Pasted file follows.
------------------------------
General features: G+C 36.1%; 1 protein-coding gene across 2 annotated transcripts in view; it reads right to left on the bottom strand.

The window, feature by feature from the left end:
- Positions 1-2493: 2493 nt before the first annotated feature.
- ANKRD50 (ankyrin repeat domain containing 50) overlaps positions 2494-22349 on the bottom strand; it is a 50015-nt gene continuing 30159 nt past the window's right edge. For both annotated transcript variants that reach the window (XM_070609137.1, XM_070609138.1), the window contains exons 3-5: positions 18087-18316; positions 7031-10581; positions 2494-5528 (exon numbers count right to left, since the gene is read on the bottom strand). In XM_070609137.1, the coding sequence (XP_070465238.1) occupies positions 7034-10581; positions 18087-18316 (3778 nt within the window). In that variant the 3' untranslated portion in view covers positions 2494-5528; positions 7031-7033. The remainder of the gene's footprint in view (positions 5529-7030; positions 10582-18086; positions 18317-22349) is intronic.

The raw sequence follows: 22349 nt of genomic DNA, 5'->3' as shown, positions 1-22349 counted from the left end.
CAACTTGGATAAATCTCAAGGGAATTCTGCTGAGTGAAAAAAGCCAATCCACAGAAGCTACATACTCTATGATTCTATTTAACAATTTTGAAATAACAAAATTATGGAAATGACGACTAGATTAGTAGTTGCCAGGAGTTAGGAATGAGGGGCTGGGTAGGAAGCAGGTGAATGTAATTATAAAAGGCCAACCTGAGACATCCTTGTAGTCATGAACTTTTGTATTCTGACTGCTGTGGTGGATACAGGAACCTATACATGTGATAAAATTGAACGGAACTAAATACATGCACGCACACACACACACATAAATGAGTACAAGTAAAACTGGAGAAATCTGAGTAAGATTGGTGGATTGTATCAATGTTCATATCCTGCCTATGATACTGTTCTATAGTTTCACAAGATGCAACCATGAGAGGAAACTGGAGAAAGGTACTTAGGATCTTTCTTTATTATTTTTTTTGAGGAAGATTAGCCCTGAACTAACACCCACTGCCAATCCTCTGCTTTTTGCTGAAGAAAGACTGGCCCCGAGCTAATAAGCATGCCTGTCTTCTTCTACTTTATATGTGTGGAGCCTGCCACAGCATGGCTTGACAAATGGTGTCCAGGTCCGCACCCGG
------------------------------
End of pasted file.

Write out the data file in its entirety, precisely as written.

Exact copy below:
General features: G+C 36.1%; 1 protein-coding gene across 2 annotated transcripts in view; it reads right to left on the bottom strand.

The window, feature by feature from the left end:
- Positions 1-2493: 2493 nt before the first annotated feature.
- ANKRD50 (ankyrin repeat domain containing 50) overlaps positions 2494-22349 on the bottom strand; it is a 50015-nt gene continuing 30159 nt past the window's right edge. For both annotated transcript variants that reach the window (XM_070609137.1, XM_070609138.1), the window contains exons 3-5: positions 18087-18316; positions 7031-10581; positions 2494-5528 (exon numbers count right to left, since the gene is read on the bottom strand). In XM_070609137.1, the coding sequence (XP_070465238.1) occupies positions 7034-10581; positions 18087-18316 (3778 nt within the window). In that variant the 3' untranslated portion in view covers positions 2494-5528; positions 7031-7033. The remainder of the gene's footprint in view (positions 5529-7030; positions 10582-18086; positions 18317-22349) is intronic.

The raw sequence follows: 22349 nt of genomic DNA, 5'->3' as shown, positions 1-22349 counted from the left end.
CAACTTGGATAAATCTCAAGGGAATTCTGCTGAGTGAAAAAAGCCAATCCACAGAAGCTACATACTCTATGATTCTATTTAACAATTTTGAAATAACAAAATTATGGAAATGACGACTAGATTAGTAGTTGCCAGGAGTTAGGAATGAGGGGCTGGGTAGGAAGCAGGTGAATGTAATTATAAAAGGCCAACCTGAGACATCCTTGTAGTCATGAACTTTTGTATTCTGACTGCTGTGGTGGATACAGGAACCTATACATGTGATAAAATTGAACGGAACTAAATACATGCACGCACACACACACACATAAATGAGTACAAGTAAAACTGGAGAAATCTGAGTAAGATTGGTGGATTGTATCAATGTTCATATCCTGCCTATGATACTGTTCTATAGTTTCACAAGATGCAACCATGAGAGGAAACTGGAGAAAGGTACTTAGGATCTTTCTTTATTATTTTTTTTGAGGAAGATTAGCCCTGAACTAACACCCACTGCCAATCCTCTGCTTTTTGCTGAAGAAAGACTGGCCCCGAGCTAATAAGCATGCCTGTCTTCTTCTACTTTATATGTGTGGAGCCTGCCACAGCATGGCTTGACAAATGGTGTCCAGGTCCGCACCCGG